If you suffer from an extreme case of vertigo I suggest you don’t watch this video, because it’s proper heart-in-your-mouth stuff.
It’s strange when I think about my fear of heights – if I’m in a skyscraper like the Rockefeller Centre in New York or the Petronas Towers in Kuala Lumpur my legs are instantaneously reduced to jelly. But if I’m in an aeroplane I’m quite content.
Which is why if I’m ever offered an invite to China’s glass walkway, I’m going there with a safety harness. ‘Why?’ you ask. Well, let me point you to the video below.
How messed up is this?
In recent years China has developed an obsession with glass walkways, particularly ones which crack (by design). One tourist had was given the shock of his life when he was walking across the East Taiheng Glasswalk in Hubei province. Here he was admiring the view and walking without a care in the world.
All of a sudden the glass floor beneath begins to crack and he starts scrambling for his life. He actually does the Neymar roll to get himself to safety.
Of course, it’s just a design feature used to mess with tourists and this poor individual isn’t the first to be caught out by this devilishly cruel prank. In fact, it’s a regular occurrence at the popular Chinese attraction.
The video was posted on Facebook and people were quick to give their take on the man’s reaction.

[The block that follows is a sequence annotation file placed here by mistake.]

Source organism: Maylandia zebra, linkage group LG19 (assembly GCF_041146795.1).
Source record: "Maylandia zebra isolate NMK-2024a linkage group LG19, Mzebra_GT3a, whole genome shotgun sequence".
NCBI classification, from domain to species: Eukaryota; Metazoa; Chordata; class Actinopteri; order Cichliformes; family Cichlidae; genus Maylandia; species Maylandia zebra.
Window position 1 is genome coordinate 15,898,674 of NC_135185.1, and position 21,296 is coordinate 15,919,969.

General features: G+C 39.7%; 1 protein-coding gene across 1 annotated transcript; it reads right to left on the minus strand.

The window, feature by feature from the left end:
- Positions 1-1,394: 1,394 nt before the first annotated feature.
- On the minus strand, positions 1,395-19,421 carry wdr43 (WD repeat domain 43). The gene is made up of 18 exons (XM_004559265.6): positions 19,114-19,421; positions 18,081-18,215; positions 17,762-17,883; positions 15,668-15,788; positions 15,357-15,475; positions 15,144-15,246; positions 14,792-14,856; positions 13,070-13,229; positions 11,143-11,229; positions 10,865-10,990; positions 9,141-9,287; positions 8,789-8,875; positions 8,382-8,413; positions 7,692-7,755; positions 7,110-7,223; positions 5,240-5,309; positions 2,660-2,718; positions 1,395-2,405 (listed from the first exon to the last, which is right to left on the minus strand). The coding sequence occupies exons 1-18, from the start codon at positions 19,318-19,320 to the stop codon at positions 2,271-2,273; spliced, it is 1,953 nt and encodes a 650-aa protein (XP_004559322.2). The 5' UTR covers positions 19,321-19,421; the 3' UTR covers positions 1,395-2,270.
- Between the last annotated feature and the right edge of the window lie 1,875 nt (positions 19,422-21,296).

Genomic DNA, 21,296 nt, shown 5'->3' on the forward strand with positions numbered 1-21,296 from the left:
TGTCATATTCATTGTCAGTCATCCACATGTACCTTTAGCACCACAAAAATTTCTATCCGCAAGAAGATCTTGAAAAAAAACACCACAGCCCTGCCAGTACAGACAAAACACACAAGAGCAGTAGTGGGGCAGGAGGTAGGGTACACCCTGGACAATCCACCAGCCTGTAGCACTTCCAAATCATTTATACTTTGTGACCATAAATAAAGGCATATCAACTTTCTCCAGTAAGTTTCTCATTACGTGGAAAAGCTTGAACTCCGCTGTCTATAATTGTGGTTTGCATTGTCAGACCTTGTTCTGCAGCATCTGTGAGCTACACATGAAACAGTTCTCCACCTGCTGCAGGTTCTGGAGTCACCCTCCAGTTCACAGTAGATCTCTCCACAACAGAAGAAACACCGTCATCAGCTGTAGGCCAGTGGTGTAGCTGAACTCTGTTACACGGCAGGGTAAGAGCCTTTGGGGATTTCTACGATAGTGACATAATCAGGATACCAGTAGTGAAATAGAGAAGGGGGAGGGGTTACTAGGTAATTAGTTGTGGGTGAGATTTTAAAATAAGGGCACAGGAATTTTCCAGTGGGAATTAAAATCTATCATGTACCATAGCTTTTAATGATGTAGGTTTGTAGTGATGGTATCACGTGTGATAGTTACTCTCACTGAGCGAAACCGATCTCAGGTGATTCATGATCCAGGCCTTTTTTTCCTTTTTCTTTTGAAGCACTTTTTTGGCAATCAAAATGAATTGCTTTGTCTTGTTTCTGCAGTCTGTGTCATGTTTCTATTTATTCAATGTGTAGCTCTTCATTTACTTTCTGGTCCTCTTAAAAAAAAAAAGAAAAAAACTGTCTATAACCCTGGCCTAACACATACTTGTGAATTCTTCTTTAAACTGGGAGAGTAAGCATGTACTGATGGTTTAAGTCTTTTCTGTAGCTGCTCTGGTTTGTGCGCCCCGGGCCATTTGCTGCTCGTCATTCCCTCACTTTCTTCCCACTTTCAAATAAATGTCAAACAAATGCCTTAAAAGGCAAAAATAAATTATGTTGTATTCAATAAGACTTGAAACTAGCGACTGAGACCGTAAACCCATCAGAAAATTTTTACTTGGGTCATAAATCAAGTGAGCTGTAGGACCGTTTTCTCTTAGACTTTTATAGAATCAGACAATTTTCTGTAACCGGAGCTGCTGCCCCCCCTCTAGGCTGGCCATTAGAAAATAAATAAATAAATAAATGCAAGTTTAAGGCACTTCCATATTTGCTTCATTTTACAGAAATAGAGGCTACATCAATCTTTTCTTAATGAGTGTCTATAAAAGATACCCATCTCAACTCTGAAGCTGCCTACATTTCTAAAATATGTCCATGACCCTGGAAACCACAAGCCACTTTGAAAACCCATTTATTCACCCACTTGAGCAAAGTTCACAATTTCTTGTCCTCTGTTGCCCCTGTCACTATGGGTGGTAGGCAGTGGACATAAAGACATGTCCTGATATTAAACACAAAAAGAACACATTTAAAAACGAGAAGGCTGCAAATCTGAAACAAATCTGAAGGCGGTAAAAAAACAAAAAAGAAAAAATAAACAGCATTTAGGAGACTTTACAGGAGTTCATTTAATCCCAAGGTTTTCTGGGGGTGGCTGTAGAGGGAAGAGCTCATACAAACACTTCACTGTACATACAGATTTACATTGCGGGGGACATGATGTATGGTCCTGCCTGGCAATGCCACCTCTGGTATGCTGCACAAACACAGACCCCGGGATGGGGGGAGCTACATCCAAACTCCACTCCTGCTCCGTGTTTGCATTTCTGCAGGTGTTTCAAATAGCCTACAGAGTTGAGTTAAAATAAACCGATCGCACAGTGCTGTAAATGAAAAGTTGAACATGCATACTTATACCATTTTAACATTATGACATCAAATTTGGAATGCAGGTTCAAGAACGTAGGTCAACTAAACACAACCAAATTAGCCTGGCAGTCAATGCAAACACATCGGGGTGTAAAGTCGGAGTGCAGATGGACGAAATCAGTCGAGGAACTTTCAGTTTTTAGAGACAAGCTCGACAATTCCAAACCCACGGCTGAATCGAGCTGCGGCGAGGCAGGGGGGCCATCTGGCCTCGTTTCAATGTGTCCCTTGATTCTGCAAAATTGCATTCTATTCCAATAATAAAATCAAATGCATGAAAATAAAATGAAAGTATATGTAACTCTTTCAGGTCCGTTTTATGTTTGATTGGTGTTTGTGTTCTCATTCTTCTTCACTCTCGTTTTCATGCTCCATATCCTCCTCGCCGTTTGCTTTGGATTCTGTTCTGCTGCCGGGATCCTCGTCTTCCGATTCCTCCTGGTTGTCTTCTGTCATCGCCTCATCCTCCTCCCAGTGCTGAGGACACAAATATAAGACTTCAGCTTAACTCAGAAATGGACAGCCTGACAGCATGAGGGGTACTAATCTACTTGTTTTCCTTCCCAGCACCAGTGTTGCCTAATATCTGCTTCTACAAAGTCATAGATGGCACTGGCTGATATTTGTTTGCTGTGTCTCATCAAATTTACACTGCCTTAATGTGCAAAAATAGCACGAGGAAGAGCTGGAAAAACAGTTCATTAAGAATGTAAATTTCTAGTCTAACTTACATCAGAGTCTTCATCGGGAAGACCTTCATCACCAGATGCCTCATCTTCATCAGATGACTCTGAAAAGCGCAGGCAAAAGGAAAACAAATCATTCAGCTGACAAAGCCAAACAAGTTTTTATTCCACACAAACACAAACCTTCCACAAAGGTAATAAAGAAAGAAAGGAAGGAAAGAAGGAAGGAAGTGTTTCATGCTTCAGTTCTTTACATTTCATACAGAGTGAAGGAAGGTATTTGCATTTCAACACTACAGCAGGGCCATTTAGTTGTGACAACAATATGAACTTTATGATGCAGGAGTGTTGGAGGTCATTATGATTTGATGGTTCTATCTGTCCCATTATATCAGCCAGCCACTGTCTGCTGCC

One person wrote:
I’m confused how falling into the breaking glass is his first reaction. Welcome to being dead.
Other’s pointed out how the girl next to him ‘doesnt even react [sic]’, one person even suspected:
The girl set this up, Why didn’t she walk side by side with him? She stopped, stared with no emotion and almost watched him fall through the moon door.
Someone else added:
The lady watching.. thinking to herself… this might get interesting.
In Jun 2016 a BBC Journalist was offered a unique experience when he was invited to test the integrity of a glass bridge with a sledgehammer – so many health and safety violations, I don’t even know where to begin.
Dan Simmons travelled to the 430-metre-long, 300-metre-high, glass-bottomed bridge in Central China’s Zhangziazie Grand Canyon in a bid to test its safety. The stunt was used as a way to ease public concerns surrounding such structures after crowds fled a similar bridge in China during September 2015.
Thankfully for Simmons, he only managed to damage the first of three layers of glass, with the upper surface cracking but the lower two reinforced layers unscathed.
You should hope so too at a cost of 26 million Yuan – an estimated £2.77 million – and amid claims from owners that the bridge can support 800 people at one time.
The walkway was designed by Haim Dotan, it stretches between two cliffs in Zhangjiajie national park, and was opened to the general public in July last year.
While we can all have a good chuckle at how the poor fella was scrambling for his life, let’s be honest – we would react in the same manner if we were in that situation.
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